Raymond Richman - Jesse Richman - Howard Richman
Richmans' Trade and Taxes Blog
Terrence P. Stewart calls for balanced trade in Senate testimony
Terence P. Stewart of the Washington-based international law firm Stewart and Stewart called for balanced trade agreements in written testimony to the Senate Finance Committee. I have not yet read his testimony, but I did read his law firm's press release about it.
The title of the press release cites a disturbing fact: "United States Transforms from a Nation with Balanced Trade to a Country that Imports Approximately 50 Percent More than it Exports." The press release elaborates:
The press release recommends the following provisions to balanced trade:
It urges that any agreement "demand tools and triggers which permit much more automatic enforcement mechanisms." Unfortunately, the actual tools and enforcement mechanisms that Stuart suggests would likely fail to achieve trade balance. He would target currency manipulations and discrimination against imports by state-owned enterprises. But neither option is enforceable:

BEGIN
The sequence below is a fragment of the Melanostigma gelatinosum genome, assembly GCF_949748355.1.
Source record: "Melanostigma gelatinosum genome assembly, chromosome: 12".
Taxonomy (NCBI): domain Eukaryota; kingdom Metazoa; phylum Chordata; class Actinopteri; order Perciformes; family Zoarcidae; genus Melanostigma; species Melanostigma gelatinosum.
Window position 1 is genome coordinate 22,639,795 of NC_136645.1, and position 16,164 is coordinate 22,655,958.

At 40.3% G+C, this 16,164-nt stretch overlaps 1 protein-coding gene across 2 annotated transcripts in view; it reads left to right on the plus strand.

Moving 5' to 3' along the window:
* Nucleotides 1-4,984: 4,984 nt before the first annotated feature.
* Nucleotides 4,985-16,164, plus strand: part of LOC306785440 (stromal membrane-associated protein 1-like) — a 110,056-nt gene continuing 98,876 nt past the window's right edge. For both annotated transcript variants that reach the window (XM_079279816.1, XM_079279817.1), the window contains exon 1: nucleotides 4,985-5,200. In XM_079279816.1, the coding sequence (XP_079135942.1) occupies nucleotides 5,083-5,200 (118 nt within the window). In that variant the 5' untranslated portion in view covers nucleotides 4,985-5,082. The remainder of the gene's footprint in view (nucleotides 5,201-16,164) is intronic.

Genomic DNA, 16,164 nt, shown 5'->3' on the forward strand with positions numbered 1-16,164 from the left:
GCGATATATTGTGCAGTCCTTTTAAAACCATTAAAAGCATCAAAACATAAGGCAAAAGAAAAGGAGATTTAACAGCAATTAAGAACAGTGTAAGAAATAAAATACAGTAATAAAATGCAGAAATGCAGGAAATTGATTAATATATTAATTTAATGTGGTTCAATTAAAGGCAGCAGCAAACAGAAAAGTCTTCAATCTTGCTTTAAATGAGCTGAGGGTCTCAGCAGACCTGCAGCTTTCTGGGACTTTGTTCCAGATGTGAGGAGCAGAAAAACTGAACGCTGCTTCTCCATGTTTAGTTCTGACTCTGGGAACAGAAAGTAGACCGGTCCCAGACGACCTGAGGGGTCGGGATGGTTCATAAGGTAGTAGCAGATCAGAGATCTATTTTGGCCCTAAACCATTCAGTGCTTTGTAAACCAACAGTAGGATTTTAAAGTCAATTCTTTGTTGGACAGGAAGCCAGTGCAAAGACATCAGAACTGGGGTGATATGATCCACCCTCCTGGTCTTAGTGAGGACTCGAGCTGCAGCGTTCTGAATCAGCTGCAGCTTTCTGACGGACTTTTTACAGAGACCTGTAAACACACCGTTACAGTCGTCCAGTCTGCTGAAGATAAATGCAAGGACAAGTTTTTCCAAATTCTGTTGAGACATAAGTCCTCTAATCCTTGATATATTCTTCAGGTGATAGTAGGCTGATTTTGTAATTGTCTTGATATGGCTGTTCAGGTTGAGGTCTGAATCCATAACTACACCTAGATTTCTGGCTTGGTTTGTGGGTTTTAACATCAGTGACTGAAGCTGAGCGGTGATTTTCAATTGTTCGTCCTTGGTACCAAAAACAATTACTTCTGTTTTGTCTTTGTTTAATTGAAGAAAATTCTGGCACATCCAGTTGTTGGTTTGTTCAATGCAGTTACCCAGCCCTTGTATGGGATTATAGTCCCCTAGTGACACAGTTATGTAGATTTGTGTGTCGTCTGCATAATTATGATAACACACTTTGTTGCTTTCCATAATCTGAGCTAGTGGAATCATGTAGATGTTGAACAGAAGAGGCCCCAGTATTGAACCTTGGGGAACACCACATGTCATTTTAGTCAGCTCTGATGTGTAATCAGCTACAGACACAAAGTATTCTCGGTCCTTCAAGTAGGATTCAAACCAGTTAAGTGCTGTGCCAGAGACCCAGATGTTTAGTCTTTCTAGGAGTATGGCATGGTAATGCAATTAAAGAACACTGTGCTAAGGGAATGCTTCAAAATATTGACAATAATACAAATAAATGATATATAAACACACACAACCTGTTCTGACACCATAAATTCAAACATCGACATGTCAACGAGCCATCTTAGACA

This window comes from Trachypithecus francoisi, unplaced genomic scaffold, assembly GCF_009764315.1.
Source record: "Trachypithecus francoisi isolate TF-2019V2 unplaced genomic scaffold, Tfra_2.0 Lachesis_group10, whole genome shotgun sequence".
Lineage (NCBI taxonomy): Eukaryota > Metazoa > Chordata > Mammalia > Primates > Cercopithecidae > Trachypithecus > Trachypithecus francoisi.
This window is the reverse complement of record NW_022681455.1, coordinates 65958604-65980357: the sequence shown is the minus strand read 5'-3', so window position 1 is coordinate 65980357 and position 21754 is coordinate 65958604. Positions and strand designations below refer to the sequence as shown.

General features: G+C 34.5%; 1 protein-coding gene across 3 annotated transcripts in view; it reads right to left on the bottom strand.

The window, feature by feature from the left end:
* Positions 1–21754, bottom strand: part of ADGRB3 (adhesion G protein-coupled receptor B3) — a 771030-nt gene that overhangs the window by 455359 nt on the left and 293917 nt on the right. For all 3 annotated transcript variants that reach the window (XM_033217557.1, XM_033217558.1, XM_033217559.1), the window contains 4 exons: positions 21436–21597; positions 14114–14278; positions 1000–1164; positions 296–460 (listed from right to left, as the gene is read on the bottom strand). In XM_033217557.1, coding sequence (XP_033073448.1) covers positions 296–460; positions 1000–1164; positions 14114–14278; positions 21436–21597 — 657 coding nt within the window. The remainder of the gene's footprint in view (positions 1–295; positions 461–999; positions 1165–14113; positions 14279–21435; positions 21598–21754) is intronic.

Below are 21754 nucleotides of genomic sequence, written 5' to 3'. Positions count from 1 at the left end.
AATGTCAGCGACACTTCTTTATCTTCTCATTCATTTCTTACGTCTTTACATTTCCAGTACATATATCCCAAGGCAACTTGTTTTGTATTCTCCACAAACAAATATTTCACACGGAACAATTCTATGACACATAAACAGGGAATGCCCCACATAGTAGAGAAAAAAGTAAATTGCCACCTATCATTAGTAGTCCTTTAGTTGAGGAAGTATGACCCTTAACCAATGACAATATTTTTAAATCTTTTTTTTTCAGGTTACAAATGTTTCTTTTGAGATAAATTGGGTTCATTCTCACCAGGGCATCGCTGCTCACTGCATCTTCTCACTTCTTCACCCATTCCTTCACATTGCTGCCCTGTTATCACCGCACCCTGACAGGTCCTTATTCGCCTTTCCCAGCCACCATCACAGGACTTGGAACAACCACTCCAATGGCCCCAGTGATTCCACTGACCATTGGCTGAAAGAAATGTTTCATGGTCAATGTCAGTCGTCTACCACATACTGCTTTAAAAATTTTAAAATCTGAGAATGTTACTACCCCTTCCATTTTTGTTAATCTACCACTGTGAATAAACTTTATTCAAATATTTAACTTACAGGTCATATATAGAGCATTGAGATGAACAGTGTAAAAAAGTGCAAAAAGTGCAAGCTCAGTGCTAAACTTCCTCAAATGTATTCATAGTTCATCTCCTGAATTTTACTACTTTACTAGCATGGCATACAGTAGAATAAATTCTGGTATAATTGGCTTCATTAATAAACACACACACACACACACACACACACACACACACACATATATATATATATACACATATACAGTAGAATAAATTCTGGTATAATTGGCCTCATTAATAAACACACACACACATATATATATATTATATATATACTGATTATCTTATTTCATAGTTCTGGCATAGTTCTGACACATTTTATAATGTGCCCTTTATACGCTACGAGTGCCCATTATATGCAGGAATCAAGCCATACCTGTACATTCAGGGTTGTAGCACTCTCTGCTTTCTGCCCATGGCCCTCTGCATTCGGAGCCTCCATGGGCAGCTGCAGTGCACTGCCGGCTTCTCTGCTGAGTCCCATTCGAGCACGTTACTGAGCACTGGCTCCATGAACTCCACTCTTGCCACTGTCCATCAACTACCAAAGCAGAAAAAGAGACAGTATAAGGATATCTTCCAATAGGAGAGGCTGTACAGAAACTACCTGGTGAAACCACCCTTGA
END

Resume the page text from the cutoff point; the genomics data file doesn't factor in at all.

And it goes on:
It is impossible to stop governments from manipulating trade if they want to run trade surpluses. It's sort of like campaign finance reform. You can make rules, but campaign contributors will find their ways around them. Past agreements have failed because they have simply focused upon reducing tariffs, so governments, instead, manipulated currencies and put up non-tariff barriers.
In contrast to Stewart, we have proposed an effective way to balance trade (see Fast Track to a Bad Deal). Like Stewart, we demand an automatic trigger in any new trade agreement. In our proposal the trade-balancing Scaled Tariff would be triggered whenever the U.S. is running a trade deficit with a country that also has a trade surplus with the world.
Stewart and Stewart is a Washington-based international law firm with strong Republican connections. If Romney had been elected, he would probably have listened to their advice. They are addressing the right problem -- how to enact agreements that will lead to balanced trade. Unfortunately, they have not yet come up with an effective solution. We have.
Journal of Economic Literature:
Atlantic Economic Journal: